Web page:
I have a slate stone front walkway laying on a mortar. That's an old house and so old walkway. I hired a Contractor to redo it. There is a procedure the job was done: removed the slate slabs, put a roll of sick plastic on a ground (to prevent a grass and weeds growing??? - but what about the water accumulation and lock of draining?),put a layer of a DUST STONE???, but not a Q-P stone as stated in a Contract, than pour a mortar and RIGHT AWAY placed a slate stones slabs without preparation a concrete base bed. Than filled the spaces between the slabs with the same mortar. The wood frame wasn't installed at all, as a result the edges are not straight and walkway itself not leveled and has wavy surface. All job was done in about a 4-5 hrs. In addition to that the finished walkway wasn't cover with a plastic to let the mortar to cure and newly done job stood unprotected from fallowed several-hours-in-a-raw shower. Do anybody have an opinion about the way the job was done? Will be very appreciated.
Am so glad I found this forum. To Dan the Landscaper I wish to send a special thanks. I am about to start a sidewalk paver rehab, was about to head out for materials when I read your posting. Hope nothing has changed since you wrote in way back in 2006. I am going to use sand. Thanks very much for taking the time to post.
"Actually, stone dust is more difficult to compact fully than crusher run, the aggregate base material mentioned earlier. Any base material, if not fully compacted, is likely to settle. Most contractors and do-it-yourselfers, who have worked with both stone dust and crusher run, would agree that crusher run is the winner for compacting. Once compacted, walking directly on it leaves no footprints and working on it barely disturbs it.
As for drainage, stone dust's powdery nature inhibits drainage. It absorbs moisture, holds on to it and drains very slowly. If freezing temperatures are present while the stone dust is still moist, the base will probably move (frost heaves). Crusher run, on the other hand, drains much better. The smallest particles, called fines, are more granular (not powdery). This, combined with the varying sizes of crushed stone, make a strong compacted base with enough voids to let water pass through more easily.
The setting bed is discussed in ICPI's Tech Spec Number 2: "Bedding sand under concrete pavers should conform to ASTM C 33... This material is often called concrete sand. Masonry sand for mortar should never be used for bedding, nor should limestone screenings or stone dust....as they often do not compact uniformly and can inhibit lateral drainage of moisture..." Concrete sand (coarse granular sand) used as the setting bed (in 1" thickness or less) will prevent these potential problems. Also, in one of the final steps, that of leveling/compacting the pavers into the setting bed (whether using a mechanical compactor or by hand with a rubber mallet) the vibration it produces brings some of the setting bed material up into the joints, helping to lock in the pavers. Concrete sand is better suited to make this happen."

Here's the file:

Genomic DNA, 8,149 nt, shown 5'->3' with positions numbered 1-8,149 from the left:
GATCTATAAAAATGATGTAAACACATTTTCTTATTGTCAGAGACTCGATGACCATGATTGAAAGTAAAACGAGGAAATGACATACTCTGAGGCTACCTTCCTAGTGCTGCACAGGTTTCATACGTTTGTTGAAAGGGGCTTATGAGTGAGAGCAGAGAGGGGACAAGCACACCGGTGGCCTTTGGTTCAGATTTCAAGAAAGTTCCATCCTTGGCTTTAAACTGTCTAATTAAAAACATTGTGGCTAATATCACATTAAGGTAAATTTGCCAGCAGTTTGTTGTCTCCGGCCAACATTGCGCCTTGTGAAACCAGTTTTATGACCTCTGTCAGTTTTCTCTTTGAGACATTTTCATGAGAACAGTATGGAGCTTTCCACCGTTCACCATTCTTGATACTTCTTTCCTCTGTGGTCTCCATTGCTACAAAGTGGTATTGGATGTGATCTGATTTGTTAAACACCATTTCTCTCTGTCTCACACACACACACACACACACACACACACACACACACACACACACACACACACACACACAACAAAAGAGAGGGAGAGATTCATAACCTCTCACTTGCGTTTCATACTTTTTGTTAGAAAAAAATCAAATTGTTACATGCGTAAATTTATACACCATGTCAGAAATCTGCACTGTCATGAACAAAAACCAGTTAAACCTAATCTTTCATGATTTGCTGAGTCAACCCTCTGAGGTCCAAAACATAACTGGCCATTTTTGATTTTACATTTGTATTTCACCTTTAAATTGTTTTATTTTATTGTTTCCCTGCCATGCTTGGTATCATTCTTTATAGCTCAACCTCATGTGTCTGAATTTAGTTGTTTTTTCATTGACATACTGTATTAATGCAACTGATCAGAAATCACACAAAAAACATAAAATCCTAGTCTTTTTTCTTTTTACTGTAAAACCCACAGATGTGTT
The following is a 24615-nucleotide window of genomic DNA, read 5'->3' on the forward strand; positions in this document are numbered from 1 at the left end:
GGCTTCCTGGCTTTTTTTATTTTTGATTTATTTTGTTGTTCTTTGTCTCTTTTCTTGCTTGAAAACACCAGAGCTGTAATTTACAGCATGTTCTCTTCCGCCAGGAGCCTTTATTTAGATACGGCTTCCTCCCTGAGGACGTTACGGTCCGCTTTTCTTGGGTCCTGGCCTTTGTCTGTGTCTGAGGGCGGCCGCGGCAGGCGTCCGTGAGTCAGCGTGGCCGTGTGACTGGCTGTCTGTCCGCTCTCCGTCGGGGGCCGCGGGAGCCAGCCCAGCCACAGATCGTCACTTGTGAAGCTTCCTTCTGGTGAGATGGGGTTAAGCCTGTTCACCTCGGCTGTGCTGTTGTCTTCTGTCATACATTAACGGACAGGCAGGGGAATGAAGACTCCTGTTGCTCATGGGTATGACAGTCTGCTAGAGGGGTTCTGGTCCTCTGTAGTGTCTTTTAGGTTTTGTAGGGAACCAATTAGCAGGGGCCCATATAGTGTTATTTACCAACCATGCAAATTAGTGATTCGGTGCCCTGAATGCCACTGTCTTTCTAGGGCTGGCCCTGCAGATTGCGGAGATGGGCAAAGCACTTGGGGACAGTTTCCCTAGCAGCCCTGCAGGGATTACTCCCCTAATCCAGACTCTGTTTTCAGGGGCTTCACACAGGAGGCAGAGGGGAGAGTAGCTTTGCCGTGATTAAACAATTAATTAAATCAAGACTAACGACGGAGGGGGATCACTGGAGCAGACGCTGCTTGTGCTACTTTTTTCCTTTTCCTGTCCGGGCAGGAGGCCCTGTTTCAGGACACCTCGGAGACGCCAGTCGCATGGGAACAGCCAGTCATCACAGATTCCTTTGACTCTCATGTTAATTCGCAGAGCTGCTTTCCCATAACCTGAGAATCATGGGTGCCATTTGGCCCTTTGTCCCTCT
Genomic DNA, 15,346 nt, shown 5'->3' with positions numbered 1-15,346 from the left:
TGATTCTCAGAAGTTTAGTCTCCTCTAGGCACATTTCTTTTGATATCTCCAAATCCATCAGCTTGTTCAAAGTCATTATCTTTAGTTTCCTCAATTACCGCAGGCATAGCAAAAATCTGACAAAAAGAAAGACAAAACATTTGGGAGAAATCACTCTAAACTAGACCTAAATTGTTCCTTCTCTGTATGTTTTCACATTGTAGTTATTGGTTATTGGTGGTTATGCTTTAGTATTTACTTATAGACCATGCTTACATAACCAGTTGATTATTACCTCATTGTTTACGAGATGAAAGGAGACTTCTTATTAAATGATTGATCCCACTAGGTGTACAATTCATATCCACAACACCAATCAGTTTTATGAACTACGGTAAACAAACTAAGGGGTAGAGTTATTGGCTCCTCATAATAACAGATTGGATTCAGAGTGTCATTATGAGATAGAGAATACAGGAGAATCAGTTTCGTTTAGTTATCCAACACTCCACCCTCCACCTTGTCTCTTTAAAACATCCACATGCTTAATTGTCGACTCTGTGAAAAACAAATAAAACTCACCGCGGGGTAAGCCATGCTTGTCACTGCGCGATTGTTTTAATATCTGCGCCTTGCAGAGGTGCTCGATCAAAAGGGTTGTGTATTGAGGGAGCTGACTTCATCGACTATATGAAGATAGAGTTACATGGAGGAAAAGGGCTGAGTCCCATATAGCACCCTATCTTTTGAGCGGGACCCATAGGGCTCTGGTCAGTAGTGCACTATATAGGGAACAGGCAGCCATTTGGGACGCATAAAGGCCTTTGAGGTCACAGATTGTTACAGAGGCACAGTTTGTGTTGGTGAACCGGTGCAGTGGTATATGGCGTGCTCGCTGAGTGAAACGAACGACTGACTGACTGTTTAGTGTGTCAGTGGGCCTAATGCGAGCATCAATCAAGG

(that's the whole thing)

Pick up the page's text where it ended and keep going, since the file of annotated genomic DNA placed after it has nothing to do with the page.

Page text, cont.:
living in the great northeast,,the county I live in has several different types of natural base,,hardpan,clay,,several types of sand,loose shale,,,when we worry about the first 8",,sand on top,stone dust on top,,and how many different types of sand is there,??,,what aggregate plant made the stone dust,and the biggest factor,,when frost goes down 4'/feet,,and heaves to be able to lift the corner of a 40 ton home,,I don't believe either way is a big impact,,mother nature will do what she wants,,with no control of what we do to put the proper base in,,and for what it means,,I went with a final top base of 2" of stone dust,,a laser leveling,compacted tamper,,a six ft level to fill the voids with an 18" trowel,,and pay attention to the small dips and valleys ,,pavers are much better than concrete in the northeast and the north US,,frost will destroy the appearance in a couple years,,not because of the base used,,FROST ,!!
1. Use a rigid but moderately flexible edge guard to define the area. I used aluminum about 4 inches tall. Don's use something softer like plastic or nylon as it will flex and your bricks will start to migrate all over the place no matter whether you use sand or stone dust.
2 . Use 4 inches of stone dust, but apply 2 inches first...then compact it with a manual or mechanical tamper....then thoroughly soak with water and wait a couple of days before applying the 2nd layer of stone dust and tamping and watering again. (BTW, I really don't understand the comments about stone dust not draining well....you will see the water soak quickly through the stone dust.)
4. Install some water permeable landscaping membrane on a fairly well leveled area. This will promote drainage and stop weeds from infiltrating from below. I will also make it easier to slide the bricks into place.
5. Install the brick. Either full size bricks or the thinner pavers. I used full size bricks which are more stable. To ensure that the bricks are level with one another, place a piece of piece of wood (approx 3" x 8" by 3/4" ) across the surfaces of the brick you are working on and its adjoining bricks...then hammer it with a large mallet until they all the bricks are even. Give then some good wacks...full-sized bricks can take it so long as you use wood as a buffer. Be gentler with the thinner pavers.
6. Depending upon your personal preference, you can butt the bricks directly up against one another or place a think spacer between them. I use pieces of asphalt roofing shingles to maintain uniform spacing. I like the look and using spacers allowed me to adjust the alignment for bricks which may not be uniform size.
7. Regardless of which way you go on item 6, sweep stone dust into the joints between the bricks. Wet the area, let it dry and repeat again. The irregular shapes of the stone dust will lock the bricks into position much better than sand, which is more round. Sand will not get into some of the smaller joints between bricks.
28 years later I am still VERY happy with my results. Occasionally a nearby tree root will distort things a bit but that will happen with either sand or stone dust. I just remove a few bricks and cut out the root. The only periodic maintenance I need to do is sweep new stone dust in the spaces between the bricks one ever 4-5 years.